What is carbohydrate loading?
Carbohydrate loading is a concept that both athletes and the general pubic know of. This is largely due to the marketing of carbohydrate based products such as whole grains, sugary snack foods and sports drinks being the champion or elite sports performance, and in some part to information passed on via successful ex-elite athletes extolling the virtues of the dietary regimens that propelled them to the top of their sport. The concept of carb loading for the London marathon to improve performance has been so successful that people think they need to carb load for all and any sports, however this is not the case!
How do I card load for a marathon?
Carbohydrate loading for the London Marathon is a strategy employed by athletes that involves reducing training volume whilst simultaneously increasing the amounts of carbohydrates consumed in the days leading up to a game or event such as the London Marathon. The aim is to up regulate an enzyme called glycogen synthase (an enzyme that creates muscle fuel called glycogen) and cause the muscles to store higher than normal levels of glycogen. Muscle glycogen stores are normally about 100-120mmol/kg BW, but with carbohydrate loading they can reach 150-225mmol/kg BW.
Carbohydrate loading was originally developed in the 1960’s by Scandinavian researchers and involved a complicated 6-7 day period of a “depletion phase” – essentially a low carbohydrate diet – in conjunction with several hard training sessions. The aim of this phase was to deplete muscle glycogen stores and excite the enzyme glycogen synthase. Muscle glycogen stores could fall to as little as 25mmol/kg BW. This was then immediately followed by a 3-4 day “loading phase” where athletes would consume a very high carbohydrate diet (anywhere from 7-12g of carbohydrate per kg BW) whilst tapering exercise leading up to the event. However this approach to carbohydrate loading had its problems with athletes reporting muscle weakness, fatigue, anxiety and irritability.
Carbohydrate loading evolved thanks to research out of Ball State University, Indiana, whereby the depletion phase was found to be unnecessary. Now athletes are advised that they don’t need to complete the “depletion phase” and only need to slowly taper exercise and to eat a high carbohydrate diet in the 3-4 days leading up to an event.
Consider an example below of a high carbohydrate diet from the Australian Institute of Sport (AIS) suitable for a 70kg athlete providing 630g of carbohydrate, 125g of protein and 60g of fat:
3 cups of low-fibre breakfast cereal with 1½ cups of reduced fat milk
1 medium banana
250ml orange juice
Toasted muffin with honey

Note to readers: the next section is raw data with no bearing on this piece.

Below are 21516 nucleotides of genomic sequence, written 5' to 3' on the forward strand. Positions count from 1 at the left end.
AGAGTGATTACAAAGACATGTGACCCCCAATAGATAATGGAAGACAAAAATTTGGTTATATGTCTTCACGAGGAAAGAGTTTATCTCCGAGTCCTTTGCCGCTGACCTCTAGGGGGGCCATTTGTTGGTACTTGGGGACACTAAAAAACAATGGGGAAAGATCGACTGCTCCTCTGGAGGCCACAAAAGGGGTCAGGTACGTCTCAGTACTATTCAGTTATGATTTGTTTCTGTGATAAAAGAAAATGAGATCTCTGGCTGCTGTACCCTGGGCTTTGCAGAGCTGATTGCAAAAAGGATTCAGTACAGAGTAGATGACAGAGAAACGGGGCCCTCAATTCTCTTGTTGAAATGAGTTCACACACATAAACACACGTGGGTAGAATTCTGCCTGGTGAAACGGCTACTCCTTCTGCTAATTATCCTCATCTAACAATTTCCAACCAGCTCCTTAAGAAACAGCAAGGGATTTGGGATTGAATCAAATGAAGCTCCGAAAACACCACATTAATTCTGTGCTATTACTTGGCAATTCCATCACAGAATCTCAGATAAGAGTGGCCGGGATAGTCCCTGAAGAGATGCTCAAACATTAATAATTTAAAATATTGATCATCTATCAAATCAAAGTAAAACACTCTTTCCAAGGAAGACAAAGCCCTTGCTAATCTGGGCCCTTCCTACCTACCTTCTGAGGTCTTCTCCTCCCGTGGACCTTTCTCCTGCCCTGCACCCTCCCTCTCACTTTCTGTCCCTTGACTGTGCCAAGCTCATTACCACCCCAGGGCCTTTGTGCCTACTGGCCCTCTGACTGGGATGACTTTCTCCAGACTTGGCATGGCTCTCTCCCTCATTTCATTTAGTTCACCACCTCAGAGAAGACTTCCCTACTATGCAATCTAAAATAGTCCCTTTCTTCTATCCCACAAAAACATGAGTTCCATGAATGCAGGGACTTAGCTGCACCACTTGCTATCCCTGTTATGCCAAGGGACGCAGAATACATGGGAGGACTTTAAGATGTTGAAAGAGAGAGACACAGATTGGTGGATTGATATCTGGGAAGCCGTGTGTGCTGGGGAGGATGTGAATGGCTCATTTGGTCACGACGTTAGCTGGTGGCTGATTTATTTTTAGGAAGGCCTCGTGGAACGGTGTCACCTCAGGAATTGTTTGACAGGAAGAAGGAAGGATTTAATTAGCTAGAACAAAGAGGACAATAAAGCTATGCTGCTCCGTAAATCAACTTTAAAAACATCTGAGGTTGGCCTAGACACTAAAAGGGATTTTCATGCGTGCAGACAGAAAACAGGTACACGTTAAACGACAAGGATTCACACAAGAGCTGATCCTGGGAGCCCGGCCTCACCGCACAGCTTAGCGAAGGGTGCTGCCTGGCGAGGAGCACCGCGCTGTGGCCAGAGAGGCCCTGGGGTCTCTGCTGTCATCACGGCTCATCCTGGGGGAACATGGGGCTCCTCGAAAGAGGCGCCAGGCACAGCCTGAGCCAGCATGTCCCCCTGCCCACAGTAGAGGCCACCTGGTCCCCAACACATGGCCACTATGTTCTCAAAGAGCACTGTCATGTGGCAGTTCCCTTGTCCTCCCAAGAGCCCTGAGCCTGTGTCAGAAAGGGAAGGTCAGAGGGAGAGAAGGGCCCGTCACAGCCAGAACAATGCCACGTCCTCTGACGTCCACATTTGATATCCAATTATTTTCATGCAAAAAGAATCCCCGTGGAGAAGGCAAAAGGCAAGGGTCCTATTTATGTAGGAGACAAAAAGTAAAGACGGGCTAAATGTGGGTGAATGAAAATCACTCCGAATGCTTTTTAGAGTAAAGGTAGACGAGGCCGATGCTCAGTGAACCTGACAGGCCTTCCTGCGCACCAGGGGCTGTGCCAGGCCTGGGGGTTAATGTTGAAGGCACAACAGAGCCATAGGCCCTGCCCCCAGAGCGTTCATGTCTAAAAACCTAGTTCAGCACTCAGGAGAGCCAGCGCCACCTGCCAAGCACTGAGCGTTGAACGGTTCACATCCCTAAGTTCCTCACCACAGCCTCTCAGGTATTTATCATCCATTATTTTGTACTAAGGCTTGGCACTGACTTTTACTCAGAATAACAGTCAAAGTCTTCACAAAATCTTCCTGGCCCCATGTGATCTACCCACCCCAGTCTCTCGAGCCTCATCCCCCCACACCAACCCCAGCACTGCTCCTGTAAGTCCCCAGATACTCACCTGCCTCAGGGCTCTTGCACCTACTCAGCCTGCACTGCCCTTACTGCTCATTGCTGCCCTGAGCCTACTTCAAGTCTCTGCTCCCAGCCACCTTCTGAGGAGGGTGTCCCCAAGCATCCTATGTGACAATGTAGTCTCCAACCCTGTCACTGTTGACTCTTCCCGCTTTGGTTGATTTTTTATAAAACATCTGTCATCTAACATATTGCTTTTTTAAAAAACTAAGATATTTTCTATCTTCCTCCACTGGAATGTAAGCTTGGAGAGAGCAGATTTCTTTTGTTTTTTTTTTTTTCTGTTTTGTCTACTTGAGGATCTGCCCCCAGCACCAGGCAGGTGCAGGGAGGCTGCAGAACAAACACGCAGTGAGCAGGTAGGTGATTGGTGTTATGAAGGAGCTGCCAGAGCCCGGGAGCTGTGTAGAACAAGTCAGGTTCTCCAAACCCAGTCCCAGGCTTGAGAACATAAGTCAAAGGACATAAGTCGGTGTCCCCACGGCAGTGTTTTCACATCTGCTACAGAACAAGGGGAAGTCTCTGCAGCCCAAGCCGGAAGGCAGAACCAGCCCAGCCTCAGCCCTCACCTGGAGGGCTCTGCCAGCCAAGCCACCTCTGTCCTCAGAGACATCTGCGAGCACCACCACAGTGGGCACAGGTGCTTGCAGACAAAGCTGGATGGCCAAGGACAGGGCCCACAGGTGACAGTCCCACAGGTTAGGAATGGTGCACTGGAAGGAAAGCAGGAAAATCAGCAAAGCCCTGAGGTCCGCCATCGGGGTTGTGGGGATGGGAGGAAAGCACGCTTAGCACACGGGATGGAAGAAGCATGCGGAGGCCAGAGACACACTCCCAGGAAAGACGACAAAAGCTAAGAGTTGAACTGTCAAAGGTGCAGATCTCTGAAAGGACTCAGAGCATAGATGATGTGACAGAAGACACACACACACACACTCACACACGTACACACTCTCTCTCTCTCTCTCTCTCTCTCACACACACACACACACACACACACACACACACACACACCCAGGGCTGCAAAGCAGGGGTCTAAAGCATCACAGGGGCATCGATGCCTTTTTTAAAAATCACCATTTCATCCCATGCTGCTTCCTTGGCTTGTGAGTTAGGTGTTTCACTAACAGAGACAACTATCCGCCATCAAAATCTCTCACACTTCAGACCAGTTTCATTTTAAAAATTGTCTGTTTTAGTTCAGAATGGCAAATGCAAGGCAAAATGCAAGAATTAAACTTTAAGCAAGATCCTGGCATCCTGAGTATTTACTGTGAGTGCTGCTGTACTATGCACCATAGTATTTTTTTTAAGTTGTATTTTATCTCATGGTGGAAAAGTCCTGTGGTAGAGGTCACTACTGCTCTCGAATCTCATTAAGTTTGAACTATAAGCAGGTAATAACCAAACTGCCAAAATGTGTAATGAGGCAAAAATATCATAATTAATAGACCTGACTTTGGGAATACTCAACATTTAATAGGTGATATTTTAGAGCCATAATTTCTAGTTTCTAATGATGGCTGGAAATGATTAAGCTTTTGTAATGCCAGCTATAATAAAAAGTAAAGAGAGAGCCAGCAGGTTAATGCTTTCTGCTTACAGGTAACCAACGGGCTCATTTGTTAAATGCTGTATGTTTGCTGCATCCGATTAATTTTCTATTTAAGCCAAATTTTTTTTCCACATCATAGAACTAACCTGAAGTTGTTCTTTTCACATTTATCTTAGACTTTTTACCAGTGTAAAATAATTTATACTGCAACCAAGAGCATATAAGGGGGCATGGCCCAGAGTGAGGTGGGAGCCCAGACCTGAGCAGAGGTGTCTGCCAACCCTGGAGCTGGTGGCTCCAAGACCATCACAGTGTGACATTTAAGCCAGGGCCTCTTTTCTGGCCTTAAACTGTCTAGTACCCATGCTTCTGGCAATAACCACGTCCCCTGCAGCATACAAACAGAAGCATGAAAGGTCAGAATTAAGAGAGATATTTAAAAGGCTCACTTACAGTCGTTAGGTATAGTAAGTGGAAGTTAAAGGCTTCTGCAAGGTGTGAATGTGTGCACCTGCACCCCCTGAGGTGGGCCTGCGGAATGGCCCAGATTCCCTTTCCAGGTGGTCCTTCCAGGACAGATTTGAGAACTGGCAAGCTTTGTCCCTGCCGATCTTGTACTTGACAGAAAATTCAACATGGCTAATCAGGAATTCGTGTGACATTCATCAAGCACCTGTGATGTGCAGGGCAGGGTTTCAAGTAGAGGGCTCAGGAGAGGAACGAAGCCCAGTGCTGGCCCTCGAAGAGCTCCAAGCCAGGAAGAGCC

500ml sports drink
2 sandwiches (4 slices of bread) with filling as desired
200g tub of low-fat fruit yoghurt
375ml bottle of soft drink
Banana smoothie made with low-fat milk, banana and honey
1 cup of pasta sauce with 2 cups of cooked pasta
3 slices of garlic bread
2 glasses of cordial
Toasted muffin and jam
500ml sports drink
This type of diet is a low protein, low fat, low fibre diet high in carbohydrates. The trouble with carbohydrate loading is that many people get it wrong – they use it as an excuse to eat anything they want, usually food laden with fat as well as sugar, but you can see from the example above that the food consumed should be low fibre, high glycemic load sugary, starchy foods – not fatty junk food.
Herein lies another problem – this food is not very good for the teeth; it’s certainly not very good for blood sugar control and could lead to excess body fat accumulation if done too regularly, and it may lead to high triglycerides, gout or liver damage that have all been associated with consuming high amounts of fructose, high fructose corn syrup and sugar in general.
What do we need for performance?
In the example from the AIS above the foods, although high in carbohydrates, are also low in nutrition. Consider the kerbs’ cycle and electron transport chain (I can see your eyes glazing over here but bear with me). You don’t need to understand all the chemical reactions, just the fact that in order to turn all the carbohydrate in to energy you need a whole host of vitamins and minerals such as B vitamins, vitamin C, magnesium, CoQ10, copper, iron and sulphur. So it would be wise to consume foods like whole grain rice, dried fruit, sweet potato etc… that have carbs, but also have nutrients in them.
How to prepare for the London Marathon
Carbohydrate loading should be done for 3-4 days prior to the London Marathon as outlined by the AIS, and after having completed the event eat normally again. It might still be wise to consume some more nutrient dense carbohydrates foods such as tropical fruit, dried fruit, starchy vegetables and whole grains instead of foods such as jam, honey and muffins.